DIY For Kids: Block-printing



By Shilpa Iyer @harabuhouse & online at:


With the school summer holidays right around the corner, one way to keep kids occupied is to dabble in arts and crafts, block-print style!


Block-printing on textiles is believed to have originated in China, in the early 3rd century, and eventually spread to other Asian countries including India. Hand block-printing is common in several regions of India. Fabrics typically used are silks and cottons. These wooden blocks are often made from seasoned teak and Indian sheesham wood. Artisans carve intricate patterns onto the wood, and those are then soaked for 15 or so days in oil to soften.








Here are some examples of beautiful carved wooden print blocks sold at Harabu House. While these wood blocks have been retired from block-printing due to wear and tear, these vintage, one-of-a-kind carved pieces can be repurposed as statement pieces for your bookshelf or coffee table.













Block-Printing on Aprons:


We decided to try our hand at a little block-printing at home, by printing on to kid-sized aprons. We used Martha Stewart multi-surface satin paints, along with a Martha Stewart fabric medium. After following the instructions provided with the fabric medium, we mixed the medium along with the paints and applied the paint in a thin layer directly on to the print block. The kids were quite anxious to jump right in and stamp away, but the best results were achieved with a very steady hand. Still, there was much fun to be had (despite the enormous mess!) with the added bonus of kids feeling quite proud of their artwork.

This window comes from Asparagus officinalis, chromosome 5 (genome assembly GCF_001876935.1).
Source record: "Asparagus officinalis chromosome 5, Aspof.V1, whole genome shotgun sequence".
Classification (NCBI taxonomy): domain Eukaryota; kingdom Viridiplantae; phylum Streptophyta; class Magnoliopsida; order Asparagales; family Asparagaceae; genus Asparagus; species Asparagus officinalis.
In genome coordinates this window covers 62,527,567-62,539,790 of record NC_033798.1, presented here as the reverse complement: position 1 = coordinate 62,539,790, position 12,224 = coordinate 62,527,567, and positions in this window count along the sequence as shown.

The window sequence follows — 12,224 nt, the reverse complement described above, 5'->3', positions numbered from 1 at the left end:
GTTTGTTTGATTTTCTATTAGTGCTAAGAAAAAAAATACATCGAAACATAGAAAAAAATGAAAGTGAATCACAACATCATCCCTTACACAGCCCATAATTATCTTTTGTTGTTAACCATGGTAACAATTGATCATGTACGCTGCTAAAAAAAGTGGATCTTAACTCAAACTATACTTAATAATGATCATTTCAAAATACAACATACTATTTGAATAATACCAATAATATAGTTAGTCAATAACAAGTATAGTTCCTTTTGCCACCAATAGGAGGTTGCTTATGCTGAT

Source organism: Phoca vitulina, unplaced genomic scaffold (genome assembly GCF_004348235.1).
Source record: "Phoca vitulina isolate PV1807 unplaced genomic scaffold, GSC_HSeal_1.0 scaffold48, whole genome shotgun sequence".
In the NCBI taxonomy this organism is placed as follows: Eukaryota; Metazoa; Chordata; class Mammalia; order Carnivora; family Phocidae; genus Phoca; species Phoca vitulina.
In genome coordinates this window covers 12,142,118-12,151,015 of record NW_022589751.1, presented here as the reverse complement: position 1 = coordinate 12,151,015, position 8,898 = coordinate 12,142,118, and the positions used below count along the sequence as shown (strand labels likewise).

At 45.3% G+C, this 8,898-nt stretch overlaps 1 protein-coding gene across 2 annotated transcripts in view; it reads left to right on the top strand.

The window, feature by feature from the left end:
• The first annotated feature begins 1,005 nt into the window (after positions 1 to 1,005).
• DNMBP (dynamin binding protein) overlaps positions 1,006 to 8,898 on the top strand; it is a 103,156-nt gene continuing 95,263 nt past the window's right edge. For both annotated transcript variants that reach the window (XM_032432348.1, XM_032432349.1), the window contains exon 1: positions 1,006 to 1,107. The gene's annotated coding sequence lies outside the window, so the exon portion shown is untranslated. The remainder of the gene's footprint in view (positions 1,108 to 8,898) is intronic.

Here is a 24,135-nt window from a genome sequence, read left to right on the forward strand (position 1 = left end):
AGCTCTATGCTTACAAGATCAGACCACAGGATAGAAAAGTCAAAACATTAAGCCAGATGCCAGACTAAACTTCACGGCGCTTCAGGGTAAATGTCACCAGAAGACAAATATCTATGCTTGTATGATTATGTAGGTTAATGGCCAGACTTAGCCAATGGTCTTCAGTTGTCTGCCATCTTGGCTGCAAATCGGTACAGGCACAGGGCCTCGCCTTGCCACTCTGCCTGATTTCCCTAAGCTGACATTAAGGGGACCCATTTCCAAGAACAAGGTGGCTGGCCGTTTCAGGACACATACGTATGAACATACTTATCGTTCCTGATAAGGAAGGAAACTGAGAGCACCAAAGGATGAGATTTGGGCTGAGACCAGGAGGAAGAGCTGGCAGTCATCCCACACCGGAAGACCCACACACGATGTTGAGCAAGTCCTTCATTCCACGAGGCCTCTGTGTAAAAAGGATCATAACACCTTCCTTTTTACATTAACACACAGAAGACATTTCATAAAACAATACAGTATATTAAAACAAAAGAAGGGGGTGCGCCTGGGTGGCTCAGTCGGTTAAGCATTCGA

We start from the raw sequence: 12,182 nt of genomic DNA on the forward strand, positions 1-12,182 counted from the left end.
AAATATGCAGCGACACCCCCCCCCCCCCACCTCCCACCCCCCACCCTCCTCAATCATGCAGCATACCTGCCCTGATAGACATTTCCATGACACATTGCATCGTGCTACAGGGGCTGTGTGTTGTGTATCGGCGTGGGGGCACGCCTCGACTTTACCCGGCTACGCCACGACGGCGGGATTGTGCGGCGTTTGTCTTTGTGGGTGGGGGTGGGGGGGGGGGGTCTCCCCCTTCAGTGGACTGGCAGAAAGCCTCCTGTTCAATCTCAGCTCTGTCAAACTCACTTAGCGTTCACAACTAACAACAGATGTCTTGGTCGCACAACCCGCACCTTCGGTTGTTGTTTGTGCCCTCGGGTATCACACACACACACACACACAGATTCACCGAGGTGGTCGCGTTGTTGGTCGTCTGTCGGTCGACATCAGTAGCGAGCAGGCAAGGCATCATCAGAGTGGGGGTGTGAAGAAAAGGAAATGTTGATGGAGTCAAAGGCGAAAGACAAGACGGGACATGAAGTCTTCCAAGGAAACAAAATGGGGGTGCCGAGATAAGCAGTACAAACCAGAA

Block-Printing on Cardstock:


In this example we first put the cardstock through the salad-spinner treatment.

Here is a link to the step-by-step tutorial we found. We proceeded with the block printing (well, in this case, rubber stamping) on top of the spin art cardstock. The result was a beautiful card juxtaposing both abstract and geometric art.




Block-Printing on Paper:


Another great project for my son is to complement the card created he had created, by creating his own wrapping paper by rubber stamping his favorite designs randomly on paper. In this example, we used the same rubber stamp from the cardstock example and created a pattern. The stamping continued until the desired size of wrapping paper was stamped. This is a great way to personalize your gifts and cards to your friends and family. They will especially appreciate the results, when your kids are involved in creating such beautiful and meaningful artwork.




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